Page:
But my analysis seemed incomplete; I wanted to dig deeper into this topic and examine the impact interest rate fluctuations have had on mortgage affordability over time. I wanted to give you a greater view of this going back over the last 5 decades.  Here then is a chart of the average 30 Year Fixed Mortgage interest rate by decade starting in the 1970’s to now. The chart

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Written by Robert H. Ruth

 For the last 6 years, Americans have had an unprecedented opportunity to finance the purchase or refinance of a home with the lowest mortgage interest rates in history. These low rates allowed them not only to save money on their monthly housing expense, but the low rates had a hidden benefit: the lower rates allowed buyers the opportunity to buy more house.  As rates dropped, home affordability increased.

However, since the election in November, rates have begun to rise.  On election night the average rate on a 30 year fixed rate mortgage was $3.50%. Today, December 12, the average rate on a 30 year fixed rate mortgage stands at 4.125%, an increase just under ¾ of a percent.  It is unclear whether

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Mother Nature served up more than just inclement weather during the 2014-2015 Winter season.  As the snow piled up throughout New England we were given insight into a real estate market that would have otherwise been impossible to perceive.  

Reports regarding the absorption of foreclosures and REO’s have been fairly consistent. The inventory is being purchased which in turn is driving supply down as well as months of inventory.  Our economy is feeling a bit healthier and we expect interest rates to rise by the 4th quarter as a reflection.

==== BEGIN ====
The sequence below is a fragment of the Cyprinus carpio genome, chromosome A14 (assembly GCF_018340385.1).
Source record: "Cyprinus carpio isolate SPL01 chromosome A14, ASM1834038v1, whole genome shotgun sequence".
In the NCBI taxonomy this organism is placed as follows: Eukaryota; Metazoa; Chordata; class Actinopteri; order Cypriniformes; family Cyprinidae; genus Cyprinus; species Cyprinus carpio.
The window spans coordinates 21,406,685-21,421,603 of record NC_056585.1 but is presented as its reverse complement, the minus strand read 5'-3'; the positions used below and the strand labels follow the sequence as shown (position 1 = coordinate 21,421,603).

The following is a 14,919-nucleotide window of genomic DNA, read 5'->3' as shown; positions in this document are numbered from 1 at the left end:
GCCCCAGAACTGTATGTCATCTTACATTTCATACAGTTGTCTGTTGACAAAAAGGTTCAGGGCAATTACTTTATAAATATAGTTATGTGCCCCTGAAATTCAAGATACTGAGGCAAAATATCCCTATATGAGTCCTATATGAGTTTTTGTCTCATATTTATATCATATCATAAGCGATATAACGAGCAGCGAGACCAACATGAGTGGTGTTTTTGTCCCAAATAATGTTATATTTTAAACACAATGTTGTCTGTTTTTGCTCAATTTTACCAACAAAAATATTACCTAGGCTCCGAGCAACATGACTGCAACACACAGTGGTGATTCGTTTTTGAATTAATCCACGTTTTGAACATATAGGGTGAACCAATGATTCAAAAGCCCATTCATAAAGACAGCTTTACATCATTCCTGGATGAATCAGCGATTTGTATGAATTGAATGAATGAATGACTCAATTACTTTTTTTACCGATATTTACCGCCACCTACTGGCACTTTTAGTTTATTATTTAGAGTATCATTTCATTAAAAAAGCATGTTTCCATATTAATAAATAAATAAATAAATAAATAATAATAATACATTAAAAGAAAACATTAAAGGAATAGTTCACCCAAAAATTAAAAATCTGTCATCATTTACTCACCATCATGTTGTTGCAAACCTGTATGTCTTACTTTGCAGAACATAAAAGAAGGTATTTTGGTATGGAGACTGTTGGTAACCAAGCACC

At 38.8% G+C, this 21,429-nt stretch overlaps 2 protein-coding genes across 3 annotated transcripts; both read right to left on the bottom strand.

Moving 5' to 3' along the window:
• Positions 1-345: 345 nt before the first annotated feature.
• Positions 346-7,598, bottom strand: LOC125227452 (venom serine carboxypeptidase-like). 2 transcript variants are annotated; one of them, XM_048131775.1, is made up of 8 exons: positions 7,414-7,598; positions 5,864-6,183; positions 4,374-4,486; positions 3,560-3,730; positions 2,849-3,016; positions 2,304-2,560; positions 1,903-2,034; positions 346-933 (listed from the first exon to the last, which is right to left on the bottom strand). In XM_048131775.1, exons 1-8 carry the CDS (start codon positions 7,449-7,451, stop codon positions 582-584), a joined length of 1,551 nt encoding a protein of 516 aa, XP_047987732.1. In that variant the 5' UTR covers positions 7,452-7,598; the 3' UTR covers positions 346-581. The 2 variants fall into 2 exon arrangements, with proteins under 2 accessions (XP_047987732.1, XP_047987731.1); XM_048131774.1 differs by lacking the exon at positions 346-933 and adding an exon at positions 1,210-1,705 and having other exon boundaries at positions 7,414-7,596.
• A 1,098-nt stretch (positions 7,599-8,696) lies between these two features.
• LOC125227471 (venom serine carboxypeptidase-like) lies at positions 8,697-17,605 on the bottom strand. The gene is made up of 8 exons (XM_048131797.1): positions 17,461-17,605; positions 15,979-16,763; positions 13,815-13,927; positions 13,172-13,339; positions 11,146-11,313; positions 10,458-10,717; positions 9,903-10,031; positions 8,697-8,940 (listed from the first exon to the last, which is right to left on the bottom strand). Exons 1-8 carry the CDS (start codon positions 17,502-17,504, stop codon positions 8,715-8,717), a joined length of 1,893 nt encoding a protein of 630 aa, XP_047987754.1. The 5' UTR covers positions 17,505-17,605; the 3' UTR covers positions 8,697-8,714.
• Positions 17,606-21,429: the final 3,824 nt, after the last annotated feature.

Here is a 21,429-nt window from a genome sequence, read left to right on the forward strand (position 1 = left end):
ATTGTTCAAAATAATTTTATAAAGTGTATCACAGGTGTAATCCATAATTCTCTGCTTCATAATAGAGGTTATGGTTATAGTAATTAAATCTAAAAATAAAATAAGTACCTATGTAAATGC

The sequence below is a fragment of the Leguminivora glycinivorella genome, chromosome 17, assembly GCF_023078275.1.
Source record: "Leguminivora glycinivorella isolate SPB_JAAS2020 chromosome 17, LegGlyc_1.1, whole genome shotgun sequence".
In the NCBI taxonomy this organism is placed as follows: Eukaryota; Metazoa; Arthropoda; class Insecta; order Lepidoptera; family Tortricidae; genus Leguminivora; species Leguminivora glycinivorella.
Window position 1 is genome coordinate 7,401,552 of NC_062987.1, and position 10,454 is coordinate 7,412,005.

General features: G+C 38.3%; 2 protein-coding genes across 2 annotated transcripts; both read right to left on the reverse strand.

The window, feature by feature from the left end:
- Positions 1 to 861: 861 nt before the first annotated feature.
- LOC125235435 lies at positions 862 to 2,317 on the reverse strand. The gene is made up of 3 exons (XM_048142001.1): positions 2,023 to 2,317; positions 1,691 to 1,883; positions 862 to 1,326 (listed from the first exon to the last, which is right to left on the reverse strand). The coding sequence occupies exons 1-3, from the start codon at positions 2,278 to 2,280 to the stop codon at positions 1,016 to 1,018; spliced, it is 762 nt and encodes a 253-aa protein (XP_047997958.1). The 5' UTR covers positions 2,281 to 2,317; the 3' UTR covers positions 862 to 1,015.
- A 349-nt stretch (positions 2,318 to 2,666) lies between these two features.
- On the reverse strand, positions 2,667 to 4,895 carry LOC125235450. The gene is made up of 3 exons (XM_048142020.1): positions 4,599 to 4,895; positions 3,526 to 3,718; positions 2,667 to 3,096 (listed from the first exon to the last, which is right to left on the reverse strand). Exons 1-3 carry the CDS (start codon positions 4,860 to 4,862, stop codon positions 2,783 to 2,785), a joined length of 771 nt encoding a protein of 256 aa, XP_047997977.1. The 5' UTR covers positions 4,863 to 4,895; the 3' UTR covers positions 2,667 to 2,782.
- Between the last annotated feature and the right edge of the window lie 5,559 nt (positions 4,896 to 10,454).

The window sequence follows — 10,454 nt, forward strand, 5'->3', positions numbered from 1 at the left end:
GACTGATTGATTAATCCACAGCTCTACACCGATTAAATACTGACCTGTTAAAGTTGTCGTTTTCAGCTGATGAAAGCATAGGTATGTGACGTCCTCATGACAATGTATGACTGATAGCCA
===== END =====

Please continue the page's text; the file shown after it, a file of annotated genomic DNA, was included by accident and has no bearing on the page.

But WAIT….the latest snow storms showed us that MANY homes are still VACANT & BANK OWNED.  With driveways blocked and paths un-shoveled we were able to get a true glimpse of the housing market.   No one is

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Despite our typical beliefs, now is the time to place your property on the market. Consumer confidence is as high as we have seen in the past decade due to low interest rates and historically low gas prices. 

The abnormally high number of sales in the lower price ranges will be having a ripple effect throughout higher price ranges in the  months to come. 

View our latest video on this topic below or


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Zillow acquires Trulia in what could end up the biggest real estate deal ever. Not because of the 3.5 billion in stock price tag though, more has to do with the fact that Zillow now owns over 60% of the online real estate consumer traffic when you add it all up. We already know roughly 95% of buyers start their search online, so when you take that into account when talking about the 60+% what does this mean for the Realtor and buyer/seller relationship?

The real estate consumer in today’s market uses Zillow as their sole source for real estate searches, or something very similar like Trulia or Street Easy in Manhattan; both of which Zillow know owns by the way. Zillow has become the consumer’s MLS. People trust in the listings and trust many times in

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Waterfront Property Experts is the one place you can come every Friday and get in touch with waterfront real estate expert Tim Bray of Seaport Real Estate Group at William Pitt Sotheby's International Realty. Tim will bring the public free and valuable information about the market and what is happening with shoreline homes up and down the coast.

Episode 1 covers the effect of Super Storm Sandy on the waterfront residential home market.


Connect with Real Estate Expert Tim Bray: